Abstract P327: Risk Factors for Prehypertension in the Community
Background: Prehypertension is an increasingly highly prevalent condition in the general population, and is associated with an increased risk for coronary heart disease and stroke. However, evidence from population-based studies of the risk factors for prehypertension is scant. We sought to examine the predictors of progression from normotension to prehypertension in a community-based population from Western New York.
Methods: We conducted a longitudinal analysis, over six years of follow-up, among 569 men and women (51.8 years, 96% White, 70% female) who were free of prehypertension, hypertension, cardiovascular disease and type 2 diabetes at the baseline examination, in the Western New York Health Study (WNYHS). Incident prehypertension at follow-up was defined as systolic blood pressure of 120-139 mmHg and/or diastolic blood pressure of 80-89 mmHg.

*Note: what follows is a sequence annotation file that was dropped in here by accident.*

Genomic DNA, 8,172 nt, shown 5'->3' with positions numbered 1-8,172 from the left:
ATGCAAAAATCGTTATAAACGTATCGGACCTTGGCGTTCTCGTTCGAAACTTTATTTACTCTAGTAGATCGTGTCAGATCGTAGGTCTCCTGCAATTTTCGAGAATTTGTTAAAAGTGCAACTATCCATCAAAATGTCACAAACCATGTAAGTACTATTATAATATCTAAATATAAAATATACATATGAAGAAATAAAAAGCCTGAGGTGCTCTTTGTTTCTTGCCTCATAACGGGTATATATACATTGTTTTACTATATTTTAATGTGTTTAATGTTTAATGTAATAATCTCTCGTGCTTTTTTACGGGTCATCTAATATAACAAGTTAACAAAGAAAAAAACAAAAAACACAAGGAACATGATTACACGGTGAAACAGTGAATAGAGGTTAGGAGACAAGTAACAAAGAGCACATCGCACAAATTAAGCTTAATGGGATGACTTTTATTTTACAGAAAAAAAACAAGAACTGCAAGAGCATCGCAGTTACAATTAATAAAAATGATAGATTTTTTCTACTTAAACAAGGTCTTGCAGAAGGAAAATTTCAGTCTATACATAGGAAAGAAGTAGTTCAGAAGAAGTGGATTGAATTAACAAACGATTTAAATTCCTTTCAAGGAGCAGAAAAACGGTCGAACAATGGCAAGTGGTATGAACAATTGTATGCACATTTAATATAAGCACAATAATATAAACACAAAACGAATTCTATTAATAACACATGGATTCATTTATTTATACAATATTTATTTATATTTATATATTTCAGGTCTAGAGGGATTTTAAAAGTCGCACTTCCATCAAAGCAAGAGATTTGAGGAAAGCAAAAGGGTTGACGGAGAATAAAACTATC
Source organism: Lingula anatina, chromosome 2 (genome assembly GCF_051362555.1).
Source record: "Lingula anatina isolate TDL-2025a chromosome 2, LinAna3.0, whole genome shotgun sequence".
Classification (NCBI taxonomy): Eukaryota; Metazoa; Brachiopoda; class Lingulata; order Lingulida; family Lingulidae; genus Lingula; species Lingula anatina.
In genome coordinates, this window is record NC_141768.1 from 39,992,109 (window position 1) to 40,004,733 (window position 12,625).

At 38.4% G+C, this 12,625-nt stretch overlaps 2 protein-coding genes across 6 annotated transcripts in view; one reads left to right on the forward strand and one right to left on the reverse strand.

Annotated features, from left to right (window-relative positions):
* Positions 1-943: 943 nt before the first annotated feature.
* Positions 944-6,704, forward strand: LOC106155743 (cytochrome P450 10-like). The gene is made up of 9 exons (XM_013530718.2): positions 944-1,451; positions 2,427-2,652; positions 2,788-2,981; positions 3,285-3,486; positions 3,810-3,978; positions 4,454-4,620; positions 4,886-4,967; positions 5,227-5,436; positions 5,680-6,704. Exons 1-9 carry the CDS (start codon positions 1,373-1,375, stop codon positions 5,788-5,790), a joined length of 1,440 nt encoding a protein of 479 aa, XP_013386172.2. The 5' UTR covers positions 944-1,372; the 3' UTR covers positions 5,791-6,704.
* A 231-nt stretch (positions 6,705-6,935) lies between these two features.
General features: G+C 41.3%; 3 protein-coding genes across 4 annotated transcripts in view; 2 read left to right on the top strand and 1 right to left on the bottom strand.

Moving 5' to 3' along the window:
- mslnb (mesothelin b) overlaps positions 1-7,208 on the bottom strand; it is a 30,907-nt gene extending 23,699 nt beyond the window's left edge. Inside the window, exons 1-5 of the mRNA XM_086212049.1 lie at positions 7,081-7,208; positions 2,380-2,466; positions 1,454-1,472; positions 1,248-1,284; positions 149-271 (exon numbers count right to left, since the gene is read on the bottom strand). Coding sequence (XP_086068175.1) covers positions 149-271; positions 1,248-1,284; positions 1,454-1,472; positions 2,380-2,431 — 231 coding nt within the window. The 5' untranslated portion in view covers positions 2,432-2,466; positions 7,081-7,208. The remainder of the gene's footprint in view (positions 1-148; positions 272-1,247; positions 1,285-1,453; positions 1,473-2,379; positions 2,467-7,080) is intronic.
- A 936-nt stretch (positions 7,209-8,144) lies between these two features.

Results: In bivariate analyses, there were several correlates of incident prehypertension, including age, BMI and waist circumference, impaired fasting glucose (IFG), uric acid, and baseline blood pressure levels. After multivariate adjustment, IFG at baseline odds ratio (OR):1.69, 95%CI:1.06-2.67) and weight gain since age 25 (OR: 1.28, 1.11-1.58 per 10 lb. increase) were the strongest significant predictors of prehypertension at follow-up. Neither waist circumference nor current BMI were predictor variables in models when they were substituted for weight gain.
Conclusions: Results from this study suggest early dysregulation of glucose metabolism and weight gain over the lifespan are likely to represent important risk factors for prehypertension in the general population.
- © 2013 by American Heart Association, Inc.